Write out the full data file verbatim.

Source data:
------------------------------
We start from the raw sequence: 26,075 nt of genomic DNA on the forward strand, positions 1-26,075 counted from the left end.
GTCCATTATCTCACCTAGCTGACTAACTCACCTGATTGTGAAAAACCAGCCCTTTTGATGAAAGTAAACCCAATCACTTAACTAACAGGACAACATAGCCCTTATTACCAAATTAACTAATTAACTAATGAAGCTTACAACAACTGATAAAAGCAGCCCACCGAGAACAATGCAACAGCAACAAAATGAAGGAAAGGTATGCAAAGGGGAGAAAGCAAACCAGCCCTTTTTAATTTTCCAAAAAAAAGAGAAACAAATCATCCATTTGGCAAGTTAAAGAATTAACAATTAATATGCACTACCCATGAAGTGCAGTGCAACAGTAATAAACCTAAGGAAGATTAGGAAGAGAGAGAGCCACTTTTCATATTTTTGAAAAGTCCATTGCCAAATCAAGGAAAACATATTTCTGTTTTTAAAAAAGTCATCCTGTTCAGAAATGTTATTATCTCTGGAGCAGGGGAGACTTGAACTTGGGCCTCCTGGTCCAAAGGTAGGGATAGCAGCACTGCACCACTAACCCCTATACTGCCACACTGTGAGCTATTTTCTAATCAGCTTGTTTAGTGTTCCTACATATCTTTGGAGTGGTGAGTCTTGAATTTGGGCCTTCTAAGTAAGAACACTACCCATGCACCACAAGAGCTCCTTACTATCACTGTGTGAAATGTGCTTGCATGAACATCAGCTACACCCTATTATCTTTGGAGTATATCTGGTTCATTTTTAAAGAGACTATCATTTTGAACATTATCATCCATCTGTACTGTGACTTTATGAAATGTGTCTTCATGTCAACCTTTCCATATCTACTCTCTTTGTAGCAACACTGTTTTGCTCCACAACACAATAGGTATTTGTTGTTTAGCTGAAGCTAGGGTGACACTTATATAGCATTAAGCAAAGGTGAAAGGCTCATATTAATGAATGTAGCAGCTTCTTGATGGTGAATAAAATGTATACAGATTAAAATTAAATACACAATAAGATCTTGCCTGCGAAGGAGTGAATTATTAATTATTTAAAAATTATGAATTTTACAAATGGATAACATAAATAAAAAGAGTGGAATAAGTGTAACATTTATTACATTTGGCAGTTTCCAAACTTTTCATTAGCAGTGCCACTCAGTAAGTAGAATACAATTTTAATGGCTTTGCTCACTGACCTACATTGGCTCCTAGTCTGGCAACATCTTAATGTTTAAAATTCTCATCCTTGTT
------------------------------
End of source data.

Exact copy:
We start from the raw sequence: 26,075 nt of genomic DNA on the forward strand, positions 1-26,075 counted from the left end.
GTCCATTATCTCACCTAGCTGACTAACTCACCTGATTGTGAAAAACCAGCCCTTTTGATGAAAGTAAACCCAATCACTTAACTAACAGGACAACATAGCCCTTATTACCAAATTAACTAATTAACTAATGAAGCTTACAACAACTGATAAAAGCAGCCCACCGAGAACAATGCAACAGCAACAAAATGAAGGAAAGGTATGCAAAGGGGAGAAAGCAAACCAGCCCTTTTTAATTTTCCAAAAAAAAGAGAAACAAATCATCCATTTGGCAAGTTAAAGAATTAACAATTAATATGCACTACCCATGAAGTGCAGTGCAACAGTAATAAACCTAAGGAAGATTAGGAAGAGAGAGAGCCACTTTTCATATTTTTGAAAAGTCCATTGCCAAATCAAGGAAAACATATTTCTGTTTTTAAAAAAGTCATCCTGTTCAGAAATGTTATTATCTCTGGAGCAGGGGAGACTTGAACTTGGGCCTCCTGGTCCAAAGGTAGGGATAGCAGCACTGCACCACTAACCCCTATACTGCCACACTGTGAGCTATTTTCTAATCAGCTTGTTTAGTGTTCCTACATATCTTTGGAGTGGTGAGTCTTGAATTTGGGCCTTCTAAGTAAGAACACTACCCATGCACCACAAGAGCTCCTTACTATCACTGTGTGAAATGTGCTTGCATGAACATCAGCTACACCCTATTATCTTTGGAGTATATCTGGTTCATTTTTAAAGAGACTATCATTTTGAACATTATCATCCATCTGTACTGTGACTTTATGAAATGTGTCTTCATGTCAACCTTTCCATATCTACTCTCTTTGTAGCAACACTGTTTTGCTCCACAACACAATAGGTATTTGTTGTTTAGCTGAAGCTAGGGTGACACTTATATAGCATTAAGCAAAGGTGAAAGGCTCATATTAATGAATGTAGCAGCTTCTTGATGGTGAATAAAATGTATACAGATTAAAATTAAATACACAATAAGATCTTGCCTGCGAAGGAGTGAATTATTAATTATTTAAAAATTATGAATTTTACAAATGGATAACATAAATAAAAAGAGTGGAATAAGTGTAACATTTATTACATTTGGCAGTTTCCAAACTTTTCATTAGCAGTGCCACTCAGTAAGTAGAATACAATTTTAATGGCTTTGCTCACTGACCTACATTGGCTCCTAGTCTGGCAACATCTTAATGTTTAAAATTCTCATCCTTGTT